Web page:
Title: Party of Two
Author: Jasmine Guillory
Publication date: June 23, 2020
Print length: 320 pages
Genre: Contemporary romance
Source: Review copy courtesy of the publisher via NetGalley
A chance meeting with a handsome stranger turns into a whirlwind affair that gets everyone talking.
Dating is the last thing on Olivia Monroe’s mind when she moves to LA to start her own law firm. But when she meets a gorgeous man at a hotel bar and they spend the entire night flirting, she discovers too late that he is none other than hotshot junior senator Max Powell. Olivia has zero interest in dating a politician, but when a cake arrives at her office with the cutest message, she can’t resist–it is chocolate cake, after all.
Olivia is surprised to find that Max is sweet, funny, and noble–not just some privileged white politician she assumed him to be. Because of Max’s high-profile job, they start seeing each other secretly, which leads to clandestine dates and silly disguises. But when they finally go public, the intense media scrutiny means people are now digging up her rocky past and criticizing her job, even her suitability as a trophy girlfriend. Olivia knows what she has with Max is something special, but is it strong enough to survive the heat of the spotlight?
Jasmine Guillory has quickly become one of my go-to authors for when I want a light, upbeat romance, for so many reasons. Her women are strong, determined, and professional; the relationships are relationships among equals; her cast of characters is always diverse and well grounded; and hey, the books are just fun!
Party of Two takes place in the author’s established world, first introduced in The Wedding Date. This is the 5th book in the series, although I use the term “series” loosely. Yes, characters from earlier books show up, and the characters are all connected — but on the other hand, the books absolutely work as stand-alones. You can read Party of Two on its own and enjoy it fully.
So… Party of Two.
This is the story of Olivia Monroe, a super-smart lawyer who’s left the corporate law environment to strike out on her own, opening a boutique law firm in LA with her friend and colleague Ellie. In her first week in LA, Olivia meets an attractive guy in her hotel’s bar, where they share a good conversation about cake, among other things — but this is LA, and Olivia assumes a guy this good-looking must be an actor, and she just isn’t interested in dating actors, thank you very much.
Imagine Olivia’s surprise when she later turns on the news and realizes the hot guy from the bar is actually an up-and-coming United States Senator, Max Powell. Obviously not for her. Can’t trust a politician, after all, and Olivia has no desire for a public spotlight.
Still, when they run into each other at a fundraising event a few weeks later, their connection is still there — and Max finds that he’s just as smitten with Olivia as he was when they first met. After courtship via baked goods, the two cautiously begin a cross-country romance, which soon blossoms into much more than the fling that Olivia was expecting.
The writing in Party of Two is funny, emotional, and on point. Olivia has some scathing views of the men she typically meets:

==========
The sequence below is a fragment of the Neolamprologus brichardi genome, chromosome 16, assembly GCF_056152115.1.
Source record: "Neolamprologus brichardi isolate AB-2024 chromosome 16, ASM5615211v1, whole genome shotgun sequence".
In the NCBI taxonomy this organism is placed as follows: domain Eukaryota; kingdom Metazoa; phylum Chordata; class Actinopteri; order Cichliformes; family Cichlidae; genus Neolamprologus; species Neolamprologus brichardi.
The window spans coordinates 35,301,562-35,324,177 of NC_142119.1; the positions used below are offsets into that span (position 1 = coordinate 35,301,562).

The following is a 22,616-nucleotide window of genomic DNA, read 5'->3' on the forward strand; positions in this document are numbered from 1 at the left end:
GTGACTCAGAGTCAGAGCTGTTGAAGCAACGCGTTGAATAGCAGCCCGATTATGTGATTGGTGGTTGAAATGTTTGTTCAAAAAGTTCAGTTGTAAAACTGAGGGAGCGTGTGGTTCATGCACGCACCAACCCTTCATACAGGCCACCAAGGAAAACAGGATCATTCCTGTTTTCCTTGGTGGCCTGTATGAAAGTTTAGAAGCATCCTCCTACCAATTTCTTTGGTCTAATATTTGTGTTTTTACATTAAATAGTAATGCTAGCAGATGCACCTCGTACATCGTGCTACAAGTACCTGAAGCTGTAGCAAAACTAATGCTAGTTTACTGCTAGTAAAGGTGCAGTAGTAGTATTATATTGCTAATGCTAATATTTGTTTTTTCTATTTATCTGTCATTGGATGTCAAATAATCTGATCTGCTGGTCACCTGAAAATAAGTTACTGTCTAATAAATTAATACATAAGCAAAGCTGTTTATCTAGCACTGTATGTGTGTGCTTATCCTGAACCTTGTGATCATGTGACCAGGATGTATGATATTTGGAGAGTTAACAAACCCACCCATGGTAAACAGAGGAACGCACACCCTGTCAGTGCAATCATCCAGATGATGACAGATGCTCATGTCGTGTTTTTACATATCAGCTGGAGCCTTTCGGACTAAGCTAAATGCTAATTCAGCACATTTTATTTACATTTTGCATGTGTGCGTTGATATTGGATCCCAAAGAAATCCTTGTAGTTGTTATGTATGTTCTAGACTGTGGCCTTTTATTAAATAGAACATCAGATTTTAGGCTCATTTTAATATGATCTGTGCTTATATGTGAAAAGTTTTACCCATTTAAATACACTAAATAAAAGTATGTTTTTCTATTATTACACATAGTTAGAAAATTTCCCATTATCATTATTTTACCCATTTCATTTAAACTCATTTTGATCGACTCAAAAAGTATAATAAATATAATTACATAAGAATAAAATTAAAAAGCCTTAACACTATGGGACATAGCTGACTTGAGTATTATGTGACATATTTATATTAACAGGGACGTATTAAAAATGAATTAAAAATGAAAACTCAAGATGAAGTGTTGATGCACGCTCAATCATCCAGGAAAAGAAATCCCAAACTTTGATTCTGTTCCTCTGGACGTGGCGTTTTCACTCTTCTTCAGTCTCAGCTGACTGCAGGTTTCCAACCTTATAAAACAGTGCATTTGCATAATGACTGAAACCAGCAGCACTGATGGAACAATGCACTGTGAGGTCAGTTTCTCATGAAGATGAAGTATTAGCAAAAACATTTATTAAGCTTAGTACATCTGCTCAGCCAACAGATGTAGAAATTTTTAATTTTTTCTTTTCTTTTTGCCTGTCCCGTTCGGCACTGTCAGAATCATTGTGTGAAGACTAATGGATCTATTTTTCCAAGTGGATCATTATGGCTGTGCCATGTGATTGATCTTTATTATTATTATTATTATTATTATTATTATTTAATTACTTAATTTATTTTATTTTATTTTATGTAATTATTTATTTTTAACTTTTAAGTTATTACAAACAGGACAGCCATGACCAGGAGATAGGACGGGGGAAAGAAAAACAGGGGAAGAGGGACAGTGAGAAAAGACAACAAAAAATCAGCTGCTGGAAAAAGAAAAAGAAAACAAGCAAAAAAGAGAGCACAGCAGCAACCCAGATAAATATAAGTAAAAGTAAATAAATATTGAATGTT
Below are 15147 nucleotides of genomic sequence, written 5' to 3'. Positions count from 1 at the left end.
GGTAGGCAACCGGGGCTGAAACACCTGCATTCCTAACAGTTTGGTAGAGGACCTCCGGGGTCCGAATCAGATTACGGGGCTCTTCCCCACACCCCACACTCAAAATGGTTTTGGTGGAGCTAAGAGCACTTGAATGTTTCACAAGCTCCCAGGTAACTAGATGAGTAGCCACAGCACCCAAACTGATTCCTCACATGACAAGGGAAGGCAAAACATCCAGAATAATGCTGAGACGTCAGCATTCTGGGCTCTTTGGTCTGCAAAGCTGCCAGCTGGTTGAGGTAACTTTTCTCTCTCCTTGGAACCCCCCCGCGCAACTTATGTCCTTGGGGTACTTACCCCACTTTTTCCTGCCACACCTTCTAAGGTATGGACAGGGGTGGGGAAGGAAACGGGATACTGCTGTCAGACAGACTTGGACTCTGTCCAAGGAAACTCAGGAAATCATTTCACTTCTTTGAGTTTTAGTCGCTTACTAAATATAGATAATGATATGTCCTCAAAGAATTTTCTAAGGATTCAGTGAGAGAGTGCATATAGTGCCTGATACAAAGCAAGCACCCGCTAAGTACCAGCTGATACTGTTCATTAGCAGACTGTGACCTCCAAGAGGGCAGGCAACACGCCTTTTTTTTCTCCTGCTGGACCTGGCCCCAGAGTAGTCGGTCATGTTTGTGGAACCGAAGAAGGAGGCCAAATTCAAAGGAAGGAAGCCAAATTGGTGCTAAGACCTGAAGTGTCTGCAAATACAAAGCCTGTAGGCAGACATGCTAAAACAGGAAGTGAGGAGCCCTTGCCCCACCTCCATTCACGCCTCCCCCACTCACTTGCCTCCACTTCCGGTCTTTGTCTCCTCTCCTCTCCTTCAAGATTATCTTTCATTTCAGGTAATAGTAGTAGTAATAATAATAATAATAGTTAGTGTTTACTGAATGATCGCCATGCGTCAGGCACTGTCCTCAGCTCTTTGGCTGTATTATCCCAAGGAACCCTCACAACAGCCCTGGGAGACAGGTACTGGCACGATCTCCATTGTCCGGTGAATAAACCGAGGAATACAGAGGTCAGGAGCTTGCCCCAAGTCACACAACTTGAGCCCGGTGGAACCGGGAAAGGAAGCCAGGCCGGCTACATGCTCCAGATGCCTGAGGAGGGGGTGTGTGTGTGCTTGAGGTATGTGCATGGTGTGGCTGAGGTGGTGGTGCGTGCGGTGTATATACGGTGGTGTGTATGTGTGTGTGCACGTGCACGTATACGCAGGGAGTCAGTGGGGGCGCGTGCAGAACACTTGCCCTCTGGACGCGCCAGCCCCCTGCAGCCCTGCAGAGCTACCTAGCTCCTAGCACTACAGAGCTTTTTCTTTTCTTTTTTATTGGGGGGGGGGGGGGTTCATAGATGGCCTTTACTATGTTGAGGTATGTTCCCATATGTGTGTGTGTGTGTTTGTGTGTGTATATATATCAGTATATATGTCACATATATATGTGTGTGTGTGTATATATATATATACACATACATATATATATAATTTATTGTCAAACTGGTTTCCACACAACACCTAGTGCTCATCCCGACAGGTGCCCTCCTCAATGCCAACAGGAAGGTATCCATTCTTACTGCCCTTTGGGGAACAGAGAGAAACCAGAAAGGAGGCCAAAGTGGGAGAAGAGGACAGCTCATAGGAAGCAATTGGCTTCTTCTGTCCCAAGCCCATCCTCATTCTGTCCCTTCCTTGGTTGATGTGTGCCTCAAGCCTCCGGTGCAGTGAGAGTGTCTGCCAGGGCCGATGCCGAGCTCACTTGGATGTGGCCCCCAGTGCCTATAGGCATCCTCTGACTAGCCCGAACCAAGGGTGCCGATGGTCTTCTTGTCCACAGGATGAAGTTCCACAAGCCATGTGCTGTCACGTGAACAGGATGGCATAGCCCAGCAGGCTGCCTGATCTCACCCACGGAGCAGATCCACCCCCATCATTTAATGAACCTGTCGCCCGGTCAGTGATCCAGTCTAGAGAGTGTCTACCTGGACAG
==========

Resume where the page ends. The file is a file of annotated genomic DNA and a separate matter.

“I was in too many relationships in my late twenties and early thirties with men who got mad at me for how much I was working, or required so much of my time to, I don’t know, sympathize with them about their mean lady boss or tuck them into bed when they had a man cold or whatever.”
Man cold. Snicker.
She’s a very self-aware, determined woman who doesn’t compromise her integrity and doesn’t give in easily to big gestures, and yet…
“… I still get that fucking gooey look on my face when he texts me! I can tell I get it! I try not to get it! But the goo just spreads over my face and I can’t make it stop!”
One of the things I love about these characters (besides their chemistry and adorableness together) is that they’re socially aware and committed individuals who want to do good in the world. Max’s key goal in the Senate is to push through a justice reform bill, and he spends time learning and listening to people who’ve suffered from a broken system. Likewise, Olivia devotes herself to volunteer work in a food pantry, and is passionate about food insecurity and offering hope and resources to underprivileged and disenfranchised youth.
One of the key stumbling blocks between Max and Olivia is his tendency to rush forward without full consideration of risks. As a wealthy white man who has never truly known adversity, Max expects the world to work out for him. But as Olivia points out:
“… you just leap in to something without thinking about the implications, say the first thing comes to your mind, and smile and charm your way out of every hole you dig yourself in. I can’t do things like that. I’m a black woman, I don’t ever get the benefit of the doubt in the way someone like you does. I can’t afford to make split-second decisions and assume they’ll work out.”
Not that this is a heavy book in any way. The romance is sweet and sexy, and clearly, these two crazy kids are meant for each other. It’s totally engaging to see how they handle heavy-duty professional lives (which in Max’s case, comes with a lack of privacy and an ever-present spotlight) and balance these with their need for intimacy and space, and the ability to carve out time alone together to nurture and grow their relationship.
Party of Two is delightful, romantic summer reading, but with a grounding in the real world that makes it feel relevant. It delivers a message without pounding readers over the head, but consistently enough to keep the social justice theme prominent throughout the love story aspects of the plot.
As I mentioned, this book absolutely works on its own, but if you want to place it within the context of Jasmine Guillory’s other books, Olivia is the older sister of Alexa, the lead character in The Wedding Date.